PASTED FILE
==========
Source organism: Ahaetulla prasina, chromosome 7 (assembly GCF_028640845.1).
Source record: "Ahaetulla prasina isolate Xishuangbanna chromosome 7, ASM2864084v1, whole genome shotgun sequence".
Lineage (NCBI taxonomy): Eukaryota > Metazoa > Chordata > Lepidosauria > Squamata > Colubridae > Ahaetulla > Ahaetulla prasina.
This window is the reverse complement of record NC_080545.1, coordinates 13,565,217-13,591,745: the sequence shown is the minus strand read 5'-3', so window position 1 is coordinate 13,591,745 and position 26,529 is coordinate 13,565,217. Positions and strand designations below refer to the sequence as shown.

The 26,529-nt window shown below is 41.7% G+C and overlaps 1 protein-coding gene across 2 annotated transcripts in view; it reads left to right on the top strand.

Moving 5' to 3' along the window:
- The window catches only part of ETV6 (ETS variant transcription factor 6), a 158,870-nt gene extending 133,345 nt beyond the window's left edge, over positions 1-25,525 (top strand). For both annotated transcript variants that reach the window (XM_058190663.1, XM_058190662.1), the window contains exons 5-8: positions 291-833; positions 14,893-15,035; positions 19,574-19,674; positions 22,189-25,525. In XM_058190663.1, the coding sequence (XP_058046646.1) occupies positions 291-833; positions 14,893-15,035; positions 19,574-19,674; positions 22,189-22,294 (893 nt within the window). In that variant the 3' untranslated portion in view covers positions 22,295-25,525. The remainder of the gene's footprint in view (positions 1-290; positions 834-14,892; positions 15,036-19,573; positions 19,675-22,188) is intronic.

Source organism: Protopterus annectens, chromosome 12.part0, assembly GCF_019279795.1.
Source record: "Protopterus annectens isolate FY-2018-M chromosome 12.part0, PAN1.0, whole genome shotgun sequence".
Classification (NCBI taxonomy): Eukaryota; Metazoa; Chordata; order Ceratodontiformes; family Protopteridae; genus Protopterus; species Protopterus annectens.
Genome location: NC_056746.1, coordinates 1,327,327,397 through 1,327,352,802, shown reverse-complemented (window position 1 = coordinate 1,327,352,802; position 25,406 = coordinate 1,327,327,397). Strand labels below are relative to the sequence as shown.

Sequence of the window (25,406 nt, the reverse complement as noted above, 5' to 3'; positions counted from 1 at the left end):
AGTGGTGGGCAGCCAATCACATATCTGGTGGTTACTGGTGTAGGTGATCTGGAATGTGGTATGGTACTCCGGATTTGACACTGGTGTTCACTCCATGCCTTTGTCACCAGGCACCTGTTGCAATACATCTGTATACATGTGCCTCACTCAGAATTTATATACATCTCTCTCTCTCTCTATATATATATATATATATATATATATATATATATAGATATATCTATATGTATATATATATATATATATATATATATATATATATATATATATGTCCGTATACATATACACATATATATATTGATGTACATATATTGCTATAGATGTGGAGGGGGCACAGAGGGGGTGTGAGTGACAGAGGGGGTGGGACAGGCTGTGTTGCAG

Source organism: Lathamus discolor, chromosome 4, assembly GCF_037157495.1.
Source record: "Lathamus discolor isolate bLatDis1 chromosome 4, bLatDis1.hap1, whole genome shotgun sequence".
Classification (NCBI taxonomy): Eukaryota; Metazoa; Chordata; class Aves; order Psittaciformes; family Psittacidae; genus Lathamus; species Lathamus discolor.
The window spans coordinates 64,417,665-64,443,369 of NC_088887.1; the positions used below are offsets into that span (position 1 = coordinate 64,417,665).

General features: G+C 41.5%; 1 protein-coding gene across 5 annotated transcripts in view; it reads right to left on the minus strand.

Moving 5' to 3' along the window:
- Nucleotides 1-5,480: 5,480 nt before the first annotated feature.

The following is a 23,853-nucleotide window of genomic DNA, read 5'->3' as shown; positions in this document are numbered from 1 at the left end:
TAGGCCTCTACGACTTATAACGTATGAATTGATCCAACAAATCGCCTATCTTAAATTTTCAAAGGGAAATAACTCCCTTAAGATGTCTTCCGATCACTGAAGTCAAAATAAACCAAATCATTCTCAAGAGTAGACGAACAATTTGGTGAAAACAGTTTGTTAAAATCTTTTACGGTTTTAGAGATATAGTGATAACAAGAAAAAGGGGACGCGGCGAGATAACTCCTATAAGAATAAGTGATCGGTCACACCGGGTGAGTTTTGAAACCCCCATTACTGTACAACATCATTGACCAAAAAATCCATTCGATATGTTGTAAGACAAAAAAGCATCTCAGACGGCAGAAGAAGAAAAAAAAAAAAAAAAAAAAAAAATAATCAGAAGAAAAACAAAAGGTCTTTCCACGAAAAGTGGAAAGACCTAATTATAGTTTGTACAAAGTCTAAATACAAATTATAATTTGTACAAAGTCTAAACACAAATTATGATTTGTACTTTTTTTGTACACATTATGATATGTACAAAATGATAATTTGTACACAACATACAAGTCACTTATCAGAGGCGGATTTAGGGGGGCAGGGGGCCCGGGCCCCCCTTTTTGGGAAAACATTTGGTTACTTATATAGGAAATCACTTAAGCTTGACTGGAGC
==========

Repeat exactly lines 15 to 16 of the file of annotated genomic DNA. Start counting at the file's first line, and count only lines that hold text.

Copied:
Source record: "Lathamus discolor isolate bLatDis1 chromosome 4, bLatDis1.hap1, whole genome shotgun sequence".
Classification (NCBI taxonomy): Eukaryota; Metazoa; Chordata; class Aves; order Psittaciformes; family Psittacidae; genus Lathamus; species Lathamus discolor.